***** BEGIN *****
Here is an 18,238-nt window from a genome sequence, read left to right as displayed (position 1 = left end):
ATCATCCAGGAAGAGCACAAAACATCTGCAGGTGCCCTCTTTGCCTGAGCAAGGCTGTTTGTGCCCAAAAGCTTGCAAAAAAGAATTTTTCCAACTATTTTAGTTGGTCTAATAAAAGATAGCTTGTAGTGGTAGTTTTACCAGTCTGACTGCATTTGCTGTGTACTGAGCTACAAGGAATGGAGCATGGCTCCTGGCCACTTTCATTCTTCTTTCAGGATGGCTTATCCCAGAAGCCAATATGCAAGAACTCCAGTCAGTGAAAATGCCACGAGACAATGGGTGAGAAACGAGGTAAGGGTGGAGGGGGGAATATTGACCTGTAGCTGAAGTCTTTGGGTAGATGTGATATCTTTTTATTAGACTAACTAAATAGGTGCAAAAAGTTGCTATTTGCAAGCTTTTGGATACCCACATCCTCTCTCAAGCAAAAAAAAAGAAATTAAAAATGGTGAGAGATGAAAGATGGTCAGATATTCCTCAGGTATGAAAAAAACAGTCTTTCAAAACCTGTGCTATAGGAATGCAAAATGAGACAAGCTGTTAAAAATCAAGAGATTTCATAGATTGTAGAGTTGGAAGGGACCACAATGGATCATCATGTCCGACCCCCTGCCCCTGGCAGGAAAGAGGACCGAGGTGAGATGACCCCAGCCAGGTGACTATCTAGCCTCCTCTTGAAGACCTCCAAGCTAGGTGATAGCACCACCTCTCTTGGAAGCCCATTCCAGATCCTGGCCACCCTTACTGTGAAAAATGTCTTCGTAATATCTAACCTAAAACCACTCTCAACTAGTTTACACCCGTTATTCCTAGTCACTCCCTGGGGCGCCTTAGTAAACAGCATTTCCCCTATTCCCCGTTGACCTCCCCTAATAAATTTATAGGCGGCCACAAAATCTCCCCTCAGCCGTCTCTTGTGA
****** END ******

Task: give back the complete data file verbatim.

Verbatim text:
Here is an 18,238-nt window from a genome sequence, read left to right as displayed (position 1 = left end):
ATCATCCAGGAAGAGCACAAAACATCTGCAGGTGCCCTCTTTGCCTGAGCAAGGCTGTTTGTGCCCAAAAGCTTGCAAAAAAGAATTTTTCCAACTATTTTAGTTGGTCTAATAAAAGATAGCTTGTAGTGGTAGTTTTACCAGTCTGACTGCATTTGCTGTGTACTGAGCTACAAGGAATGGAGCATGGCTCCTGGCCACTTTCATTCTTCTTTCAGGATGGCTTATCCCAGAAGCCAATATGCAAGAACTCCAGTCAGTGAAAATGCCACGAGACAATGGGTGAGAAACGAGGTAAGGGTGGAGGGGGGAATATTGACCTGTAGCTGAAGTCTTTGGGTAGATGTGATATCTTTTTATTAGACTAACTAAATAGGTGCAAAAAGTTGCTATTTGCAAGCTTTTGGATACCCACATCCTCTCTCAAGCAAAAAAAAAGAAATTAAAAATGGTGAGAGATGAAAGATGGTCAGATATTCCTCAGGTATGAAAAAAACAGTCTTTCAAAACCTGTGCTATAGGAATGCAAAATGAGACAAGCTGTTAAAAATCAAGAGATTTCATAGATTGTAGAGTTGGAAGGGACCACAATGGATCATCATGTCCGACCCCCTGCCCCTGGCAGGAAAGAGGACCGAGGTGAGATGACCCCAGCCAGGTGACTATCTAGCCTCCTCTTGAAGACCTCCAAGCTAGGTGATAGCACCACCTCTCTTGGAAGCCCATTCCAGATCCTGGCCACCCTTACTGTGAAAAATGTCTTCGTAATATCTAACCTAAAACCACTCTCAACTAGTTTACACCCGTTATTCCTAGTCACTCCCTGGGGCGCCTTAGTAAACAGCATTTCCCCTATTCCCCGTTGACCTCCCCTAATAAATTTATAGGCGGCCACAAAATCTCCCCTCAGCCGTCTCTTGTGA